Between October 2 and 7, 2021, a series of civilian killings rattled the Kashmir Valley. Out of seven victims, two were Kashmiri Pandits, three were Muslim, one was a Sikh woman and one a non-local Hindu.
According to the police, 28 civilians have been killed this year so far, of which seven were non-Muslims.
People in the Valley question if this is an early sign of the fallout of events in Afghanistan? However, Pandits believe that the killings are not new but have been happening since 1989.
Also read: Can Taliban’s takeover in Afghanistan impact the situation in J&K?
“These attacks have been happening for the last 30 years. For instance, in March 2003, more than 20 Kashmiri Pandits were killed at Nadimarg, a remote village in south Kashmir’s Pulwama district. The intention is to do ethnic-cleansing of minorities, mostly Kashmiri Pandits,” said Ashwani Kumar Churungoo, president of Panun Kashmir, an organisation founded by Pandits in 1990.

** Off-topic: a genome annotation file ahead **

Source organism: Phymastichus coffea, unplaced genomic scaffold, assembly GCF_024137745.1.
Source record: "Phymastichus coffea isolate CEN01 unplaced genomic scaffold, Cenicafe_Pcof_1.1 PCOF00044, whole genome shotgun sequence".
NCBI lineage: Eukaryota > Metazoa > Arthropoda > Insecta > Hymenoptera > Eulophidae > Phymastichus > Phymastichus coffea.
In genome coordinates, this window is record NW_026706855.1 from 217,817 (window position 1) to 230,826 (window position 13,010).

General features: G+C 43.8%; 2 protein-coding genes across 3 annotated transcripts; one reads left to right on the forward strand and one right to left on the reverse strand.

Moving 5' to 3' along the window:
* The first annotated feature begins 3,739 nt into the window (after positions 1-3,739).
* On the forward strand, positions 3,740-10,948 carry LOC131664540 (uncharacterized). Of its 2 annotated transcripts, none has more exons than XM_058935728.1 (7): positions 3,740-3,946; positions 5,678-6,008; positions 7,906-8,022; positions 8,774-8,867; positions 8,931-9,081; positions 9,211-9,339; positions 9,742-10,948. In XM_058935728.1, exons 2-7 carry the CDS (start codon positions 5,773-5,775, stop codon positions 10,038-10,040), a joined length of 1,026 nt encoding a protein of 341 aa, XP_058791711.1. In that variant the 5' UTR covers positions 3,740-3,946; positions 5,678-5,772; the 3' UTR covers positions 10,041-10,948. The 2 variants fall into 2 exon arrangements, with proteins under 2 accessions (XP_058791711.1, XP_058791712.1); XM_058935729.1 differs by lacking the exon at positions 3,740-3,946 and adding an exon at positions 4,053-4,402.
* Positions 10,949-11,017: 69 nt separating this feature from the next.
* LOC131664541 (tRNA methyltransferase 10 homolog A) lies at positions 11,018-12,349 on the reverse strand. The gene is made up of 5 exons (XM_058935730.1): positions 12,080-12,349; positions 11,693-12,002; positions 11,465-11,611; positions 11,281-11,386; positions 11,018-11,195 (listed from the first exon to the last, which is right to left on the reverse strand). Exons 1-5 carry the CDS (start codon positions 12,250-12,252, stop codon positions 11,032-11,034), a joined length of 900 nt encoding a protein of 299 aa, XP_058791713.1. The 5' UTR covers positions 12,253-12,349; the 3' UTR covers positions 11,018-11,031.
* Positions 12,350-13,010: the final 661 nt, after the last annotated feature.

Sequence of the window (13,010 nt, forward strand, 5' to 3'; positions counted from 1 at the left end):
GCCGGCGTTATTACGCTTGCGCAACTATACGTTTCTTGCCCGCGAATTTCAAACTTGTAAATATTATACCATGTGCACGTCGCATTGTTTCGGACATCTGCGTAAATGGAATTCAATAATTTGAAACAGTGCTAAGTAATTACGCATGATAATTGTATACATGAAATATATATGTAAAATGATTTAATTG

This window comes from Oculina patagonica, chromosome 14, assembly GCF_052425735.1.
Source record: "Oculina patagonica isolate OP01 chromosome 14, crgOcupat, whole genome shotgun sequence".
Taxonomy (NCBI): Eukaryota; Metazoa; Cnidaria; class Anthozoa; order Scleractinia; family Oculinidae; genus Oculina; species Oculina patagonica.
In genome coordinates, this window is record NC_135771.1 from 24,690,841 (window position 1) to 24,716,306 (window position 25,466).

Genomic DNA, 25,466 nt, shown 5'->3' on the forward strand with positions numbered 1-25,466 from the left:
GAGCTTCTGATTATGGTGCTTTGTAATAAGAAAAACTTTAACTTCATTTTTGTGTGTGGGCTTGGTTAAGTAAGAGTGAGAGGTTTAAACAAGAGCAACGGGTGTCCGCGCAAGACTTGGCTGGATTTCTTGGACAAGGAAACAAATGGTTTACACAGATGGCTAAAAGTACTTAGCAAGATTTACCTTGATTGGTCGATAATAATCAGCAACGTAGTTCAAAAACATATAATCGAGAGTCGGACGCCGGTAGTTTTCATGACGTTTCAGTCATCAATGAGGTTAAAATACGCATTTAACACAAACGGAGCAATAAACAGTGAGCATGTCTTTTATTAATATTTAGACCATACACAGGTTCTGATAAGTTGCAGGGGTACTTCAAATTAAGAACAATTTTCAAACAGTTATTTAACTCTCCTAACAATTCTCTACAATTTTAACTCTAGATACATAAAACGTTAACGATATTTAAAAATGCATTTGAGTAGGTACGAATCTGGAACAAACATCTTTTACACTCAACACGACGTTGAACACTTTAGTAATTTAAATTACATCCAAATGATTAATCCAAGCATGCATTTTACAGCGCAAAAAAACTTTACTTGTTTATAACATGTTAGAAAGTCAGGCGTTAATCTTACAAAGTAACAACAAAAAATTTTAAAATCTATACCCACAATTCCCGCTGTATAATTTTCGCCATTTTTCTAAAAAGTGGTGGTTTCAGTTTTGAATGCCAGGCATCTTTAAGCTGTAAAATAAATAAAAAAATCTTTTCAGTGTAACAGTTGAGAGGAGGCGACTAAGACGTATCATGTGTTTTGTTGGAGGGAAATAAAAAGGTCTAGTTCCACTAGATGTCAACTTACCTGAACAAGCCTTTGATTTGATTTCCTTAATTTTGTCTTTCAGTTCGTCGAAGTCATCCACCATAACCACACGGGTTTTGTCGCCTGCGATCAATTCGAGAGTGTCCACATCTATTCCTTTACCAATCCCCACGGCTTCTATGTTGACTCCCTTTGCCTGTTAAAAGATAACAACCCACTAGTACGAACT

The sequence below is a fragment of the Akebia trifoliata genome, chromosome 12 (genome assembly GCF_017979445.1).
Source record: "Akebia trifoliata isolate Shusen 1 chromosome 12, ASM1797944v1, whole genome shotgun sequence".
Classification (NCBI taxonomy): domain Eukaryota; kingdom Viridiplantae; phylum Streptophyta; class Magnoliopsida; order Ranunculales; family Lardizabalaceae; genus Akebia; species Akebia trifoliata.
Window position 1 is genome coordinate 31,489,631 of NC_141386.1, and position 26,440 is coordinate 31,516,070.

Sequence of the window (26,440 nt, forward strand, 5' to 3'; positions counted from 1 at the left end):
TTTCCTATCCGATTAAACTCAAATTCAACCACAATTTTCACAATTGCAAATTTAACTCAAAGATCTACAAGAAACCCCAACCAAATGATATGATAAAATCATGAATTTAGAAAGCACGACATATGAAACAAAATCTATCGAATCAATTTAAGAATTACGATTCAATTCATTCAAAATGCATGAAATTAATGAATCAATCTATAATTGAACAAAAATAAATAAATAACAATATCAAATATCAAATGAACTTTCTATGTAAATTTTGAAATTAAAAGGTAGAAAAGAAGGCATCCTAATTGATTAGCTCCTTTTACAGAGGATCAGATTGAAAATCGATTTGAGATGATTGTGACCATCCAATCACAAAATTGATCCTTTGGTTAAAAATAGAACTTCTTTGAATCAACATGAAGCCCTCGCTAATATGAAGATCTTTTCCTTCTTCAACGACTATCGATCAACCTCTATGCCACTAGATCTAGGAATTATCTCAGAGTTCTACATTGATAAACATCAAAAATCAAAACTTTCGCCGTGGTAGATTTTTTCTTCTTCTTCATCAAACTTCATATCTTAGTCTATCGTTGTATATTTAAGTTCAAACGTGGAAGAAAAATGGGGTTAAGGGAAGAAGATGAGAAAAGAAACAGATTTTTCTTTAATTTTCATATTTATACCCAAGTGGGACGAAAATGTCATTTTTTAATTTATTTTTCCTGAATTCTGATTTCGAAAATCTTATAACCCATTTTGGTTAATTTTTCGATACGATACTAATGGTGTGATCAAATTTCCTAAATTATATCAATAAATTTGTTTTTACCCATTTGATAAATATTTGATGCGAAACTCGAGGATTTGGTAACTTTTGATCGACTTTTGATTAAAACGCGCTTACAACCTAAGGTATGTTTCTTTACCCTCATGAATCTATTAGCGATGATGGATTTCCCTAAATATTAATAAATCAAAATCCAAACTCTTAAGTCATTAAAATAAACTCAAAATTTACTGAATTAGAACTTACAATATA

"But this time, there will be no exodus like in the '90s because those who had left Kashmir are mostly government employees posted in the Valley. Once the situation returns to normal they will go back," Churungoo added. Talking to Moneycontrol, Churungoo suggested that neutralization of militancy and support of Muslim majority will help stem the attacks on minorities.
BJP state general secretary J&K Ladakh Ashok Koul said that the onus to protect Pandits in Kashmir is on Muslims. “No doubt the situation has been bad but it will improve. However, Muslim majority has to play a vital role to bring confidence in Pandits so that they will stay in the Valley,” Koul said.